http://www.diversityhuman.com/index.php?post/2012/02/29/Bela-Padilla-s-Controversial-FHM-Sexy-Cover

  • Don says:

    For what it’s worth, any magazine with that cover now just got more expensive. Missed my chance to score a nice collectible.

  • Arnie Trinidad says:

    the reference to coming out of the shadows has nothing to do with skin color. it refers to rising out of anonymity and finding one’s self in the limelight, which captures bela’s experience from being an unknown to finding herself having a crack at stardom. are people being too literal in their interpretation of the cover of the magazine? have people no appreciation for metaphors? the cover is not literal, but metaphorical.

    • ahehe says:

      majority of flips cannot comprehend methapors, sarcasm, satires, parodies etc.

    • Hipsterminator says:

      Wala talaga. Narito na yata sa atin ang mga mapagpatol, pikon, ipokrito, moralista at mga-holier-than-thou.

    • Ismelina says:

      that’s true, but editors do have a burden to consider people’s initial reaction, and such should temper “metaphor” with being “politically correct”

      and it’s sad, the way we see white in our country, it’s like a status symbol…you’re “mayaman, malinis, maganda” if you’re “maputi”…but really, whether you’re mestiza or morena, if you don’t take showers enough here in this heat, you will both stink the same…lol

  • john says:

    Hay ang ganda ni Bella pero maganda rin yung nasa kailwa niya.

    Ang galing talagang panakot yang salitang “racist”hehehe racist, racist, racist, racist ka noynoy. (natakot kaya?)

  • christy says:

    Sure that no one should discriminate people with either dark or light skin tones. I don’t find this magazine racist as much as it is implying something just negative and immature about themselves.

    It is alright to think that this image of the magazine is bad, but oh how I wish that people should just learn to work on their tolerance level in terms of being hurled bad remarks or image. And come to think- this is like a playboy magazine. What does one expect from it? But I find that it would help that the local media be fair to the majority of filipinos who aren’t really light in their skin tones to please STOP IT with the subtle racism by promoting white skin lotions to the gullible dark brown masses, who should have been taught better to love themselves for who they are without hurling insults at others who are different to them both physically, financially and mentally.

    Now, I don’t imply to be arrogant about the notion of being brown just because I’m calling out on these skin white lotions. You see, this stuff, like tan, is a business thing, which is actually stupid and immature. Even in Australian media they are even starting to discourage people who use the tan to STOP this because it’s not good for their body- and for their esteem.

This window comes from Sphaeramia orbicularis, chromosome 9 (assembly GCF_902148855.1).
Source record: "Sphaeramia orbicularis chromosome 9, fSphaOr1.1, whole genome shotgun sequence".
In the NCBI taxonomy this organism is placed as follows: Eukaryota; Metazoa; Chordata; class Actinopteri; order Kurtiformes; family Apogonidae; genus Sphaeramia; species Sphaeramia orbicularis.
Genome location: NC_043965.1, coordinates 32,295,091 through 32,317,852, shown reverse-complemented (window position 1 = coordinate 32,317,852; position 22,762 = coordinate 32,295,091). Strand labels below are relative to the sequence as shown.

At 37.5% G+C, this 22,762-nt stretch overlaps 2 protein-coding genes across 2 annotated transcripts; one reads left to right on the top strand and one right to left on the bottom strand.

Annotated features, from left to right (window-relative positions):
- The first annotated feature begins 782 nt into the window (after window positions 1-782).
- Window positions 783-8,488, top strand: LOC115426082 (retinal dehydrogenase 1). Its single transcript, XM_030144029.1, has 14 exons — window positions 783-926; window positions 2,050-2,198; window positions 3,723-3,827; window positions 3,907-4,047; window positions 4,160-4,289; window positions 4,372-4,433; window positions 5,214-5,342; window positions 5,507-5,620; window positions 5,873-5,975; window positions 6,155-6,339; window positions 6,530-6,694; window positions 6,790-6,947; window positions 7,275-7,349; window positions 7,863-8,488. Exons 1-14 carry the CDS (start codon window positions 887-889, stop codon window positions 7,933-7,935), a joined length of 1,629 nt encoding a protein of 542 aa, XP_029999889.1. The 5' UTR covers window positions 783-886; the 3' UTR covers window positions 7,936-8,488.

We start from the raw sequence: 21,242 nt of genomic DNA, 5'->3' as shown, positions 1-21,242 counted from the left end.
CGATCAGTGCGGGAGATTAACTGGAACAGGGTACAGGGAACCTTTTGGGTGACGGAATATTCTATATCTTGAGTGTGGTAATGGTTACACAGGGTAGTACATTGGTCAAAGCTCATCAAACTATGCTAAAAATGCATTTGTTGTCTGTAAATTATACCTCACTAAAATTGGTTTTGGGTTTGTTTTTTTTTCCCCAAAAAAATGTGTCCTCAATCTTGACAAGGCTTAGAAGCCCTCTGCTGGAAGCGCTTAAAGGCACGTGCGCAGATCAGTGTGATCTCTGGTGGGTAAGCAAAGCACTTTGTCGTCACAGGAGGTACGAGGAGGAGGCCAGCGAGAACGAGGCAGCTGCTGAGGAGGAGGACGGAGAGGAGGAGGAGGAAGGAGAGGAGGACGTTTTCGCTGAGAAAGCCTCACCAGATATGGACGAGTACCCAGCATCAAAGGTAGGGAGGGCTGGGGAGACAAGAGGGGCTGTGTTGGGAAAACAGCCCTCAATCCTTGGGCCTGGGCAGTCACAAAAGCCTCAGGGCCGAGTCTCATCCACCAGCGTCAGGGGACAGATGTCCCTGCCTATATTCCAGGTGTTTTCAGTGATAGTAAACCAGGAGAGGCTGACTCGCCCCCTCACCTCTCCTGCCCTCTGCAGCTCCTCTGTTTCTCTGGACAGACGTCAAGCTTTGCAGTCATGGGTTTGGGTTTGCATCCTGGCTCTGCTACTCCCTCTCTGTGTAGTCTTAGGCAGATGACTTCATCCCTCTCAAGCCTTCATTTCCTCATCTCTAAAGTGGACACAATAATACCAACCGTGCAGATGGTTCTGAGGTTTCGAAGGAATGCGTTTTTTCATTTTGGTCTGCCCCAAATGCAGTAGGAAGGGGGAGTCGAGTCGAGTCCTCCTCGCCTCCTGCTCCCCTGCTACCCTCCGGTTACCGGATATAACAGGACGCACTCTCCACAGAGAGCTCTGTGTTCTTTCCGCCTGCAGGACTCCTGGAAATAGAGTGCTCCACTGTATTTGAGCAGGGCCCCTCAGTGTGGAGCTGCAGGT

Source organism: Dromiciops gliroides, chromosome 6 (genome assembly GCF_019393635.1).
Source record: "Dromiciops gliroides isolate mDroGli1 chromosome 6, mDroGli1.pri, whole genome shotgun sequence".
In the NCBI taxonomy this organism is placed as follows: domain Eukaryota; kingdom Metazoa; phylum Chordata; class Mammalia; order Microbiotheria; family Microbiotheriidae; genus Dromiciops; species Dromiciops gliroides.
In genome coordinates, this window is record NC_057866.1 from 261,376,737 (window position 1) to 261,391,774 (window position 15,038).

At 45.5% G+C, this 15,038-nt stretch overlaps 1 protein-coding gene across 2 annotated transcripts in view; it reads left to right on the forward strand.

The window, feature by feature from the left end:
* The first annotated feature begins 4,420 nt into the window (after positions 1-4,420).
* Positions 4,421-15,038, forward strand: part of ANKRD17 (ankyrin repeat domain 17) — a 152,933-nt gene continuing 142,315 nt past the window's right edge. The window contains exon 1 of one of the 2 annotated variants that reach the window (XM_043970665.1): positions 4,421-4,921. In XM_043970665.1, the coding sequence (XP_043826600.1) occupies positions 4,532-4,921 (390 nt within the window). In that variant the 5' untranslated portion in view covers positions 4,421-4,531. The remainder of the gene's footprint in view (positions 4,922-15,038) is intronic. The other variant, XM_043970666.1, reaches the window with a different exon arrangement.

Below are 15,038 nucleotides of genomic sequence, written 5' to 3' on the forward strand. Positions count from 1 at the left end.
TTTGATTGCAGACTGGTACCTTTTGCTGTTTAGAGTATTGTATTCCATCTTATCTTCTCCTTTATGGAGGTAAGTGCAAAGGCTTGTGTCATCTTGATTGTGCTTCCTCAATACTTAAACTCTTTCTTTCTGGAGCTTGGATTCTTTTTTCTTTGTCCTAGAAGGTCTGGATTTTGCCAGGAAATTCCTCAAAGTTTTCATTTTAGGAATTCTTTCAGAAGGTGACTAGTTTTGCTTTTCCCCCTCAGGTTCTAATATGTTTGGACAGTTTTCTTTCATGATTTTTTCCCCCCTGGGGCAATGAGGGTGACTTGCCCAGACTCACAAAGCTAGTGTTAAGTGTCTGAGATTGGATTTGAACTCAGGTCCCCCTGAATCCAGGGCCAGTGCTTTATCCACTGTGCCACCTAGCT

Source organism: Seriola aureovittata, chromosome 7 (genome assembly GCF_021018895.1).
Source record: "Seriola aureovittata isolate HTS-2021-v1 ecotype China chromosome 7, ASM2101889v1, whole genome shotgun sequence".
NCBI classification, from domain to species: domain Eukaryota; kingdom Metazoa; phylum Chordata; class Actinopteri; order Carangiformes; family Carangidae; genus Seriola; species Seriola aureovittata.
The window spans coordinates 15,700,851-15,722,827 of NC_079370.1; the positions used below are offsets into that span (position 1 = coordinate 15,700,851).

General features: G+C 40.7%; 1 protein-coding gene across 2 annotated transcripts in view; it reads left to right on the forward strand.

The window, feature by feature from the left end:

No, I don’t even hear a lot of pinoys who say that they’re proud of their brown skin when I was in Cebu. In fact, a lot of them make terrible jokes about how ugly their brown skin colour is. I don’t say they were racist, but more insecure or vain or any negative attitude towards others’ physical appearances, which is entirely shallow.

    Ironically, a lot of filipinos in Australia don’t have a problem with themselves. They even like their ‘pango’ noses and they feel entitled to be called ‘exotic’ just because other people of other nationalities (european to be specific) would kill just to get that ‘tan’.

  • Hipsterminator says:

    Racist? Eh ang mga Pinoy ang napakagagaling mambansag sa ibang lahi ano pa bang isyu kundi ang pagiging balat-sibuyas at ipokrito ng mga tao dito. Merong Tsekwa, 5/6, Egoy, Hey Joe at Terorista (Arabo) na mga bansag. Saka wala nang bababaw pa sa pagpatol sa mga marketing strategy ng mga kapitalistang gaya ng FHM kahit alam naman natin ang intensyon ng mga gimik nila. Ang pag-overreact sa mga ganitong bagay ay katumbas na rin ng pagtangkilik sa produktong ipoprotesta kuno.

    Off-topic: Di ko akalaing ganun kaseksi pala si Bela ayos na sana.

  • Don says:

    Filipinos are so dumb, they don’t know racism when they see it. KC Concepcion is in a REAL, RACIST photo and nobody raises a ruckus.

    http://shannen143.wordpress.com/2010/03/28/bts-from-2010-abs-cbn-summer-station-id/

  • Dean says:

    Bela Padilla’s story was how she turned to her skin from african black to china white by using whitening soaps abundant in the philippines.. i’ve read it. it’s a nice and important story. ky ngano important? ky mas importante pa man ang showbiz nga balita kysa atong kinabuhi

  • Cossack_25A-1 says:

    This cover basically shows hypocrisy in Pinoy society: Pinoys make racist epithets but don’t see it as racist yet when others mentions something not favorable despite being true, Pinoys go all out crying “racist!” and make drama about it in Tweeter, Youtube, Facebook, etc.

  • Jerry Lynch says:

    What I would like to know is why Filipinos try so hard to cover up their beautiful brown skin? It seems the women want to be white so they can attract western men, but we do not come here for white women. We come here for brown women.